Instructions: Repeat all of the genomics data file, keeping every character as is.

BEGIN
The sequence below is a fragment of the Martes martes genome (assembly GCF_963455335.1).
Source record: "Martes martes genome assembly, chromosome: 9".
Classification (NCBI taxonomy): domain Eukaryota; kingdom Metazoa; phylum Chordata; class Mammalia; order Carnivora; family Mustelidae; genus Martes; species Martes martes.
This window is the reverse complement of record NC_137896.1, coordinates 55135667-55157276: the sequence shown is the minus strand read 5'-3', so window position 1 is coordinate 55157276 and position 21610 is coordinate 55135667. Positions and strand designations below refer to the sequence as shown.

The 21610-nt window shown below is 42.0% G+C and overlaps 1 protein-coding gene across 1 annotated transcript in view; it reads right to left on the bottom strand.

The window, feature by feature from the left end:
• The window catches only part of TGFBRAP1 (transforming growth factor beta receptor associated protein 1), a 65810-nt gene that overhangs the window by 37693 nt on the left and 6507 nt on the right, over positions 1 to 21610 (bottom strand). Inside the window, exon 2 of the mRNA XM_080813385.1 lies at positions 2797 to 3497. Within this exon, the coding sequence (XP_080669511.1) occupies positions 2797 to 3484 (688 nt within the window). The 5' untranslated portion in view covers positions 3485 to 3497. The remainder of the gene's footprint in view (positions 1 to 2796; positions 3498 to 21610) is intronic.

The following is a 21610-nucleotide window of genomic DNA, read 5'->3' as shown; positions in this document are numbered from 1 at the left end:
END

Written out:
The sequence below is a fragment of the Martes martes genome (assembly GCF_963455335.1).
Source record: "Martes martes genome assembly, chromosome: 9".
Classification (NCBI taxonomy): domain Eukaryota; kingdom Metazoa; phylum Chordata; class Mammalia; order Carnivora; family Mustelidae; genus Martes; species Martes martes.
This window is the reverse complement of record NC_137896.1, coordinates 55135667-55157276: the sequence shown is the minus strand read 5'-3', so window position 1 is coordinate 55157276 and position 21610 is coordinate 55135667. Positions and strand designations below refer to the sequence as shown.

The 21610-nt window shown below is 42.0% G+C and overlaps 1 protein-coding gene across 1 annotated transcript in view; it reads right to left on the bottom strand.

The window, feature by feature from the left end:
• The window catches only part of TGFBRAP1 (transforming growth factor beta receptor associated protein 1), a 65810-nt gene that overhangs the window by 37693 nt on the left and 6507 nt on the right, over positions 1 to 21610 (bottom strand). Inside the window, exon 2 of the mRNA XM_080813385.1 lies at positions 2797 to 3497. Within this exon, the coding sequence (XP_080669511.1) occupies positions 2797 to 3484 (688 nt within the window). The 5' untranslated portion in view covers positions 3485 to 3497. The remainder of the gene's footprint in view (positions 1 to 2796; positions 3498 to 21610) is intronic.

The following is a 21610-nucleotide window of genomic DNA, read 5'->3' as shown; positions in this document are numbered from 1 at the left end: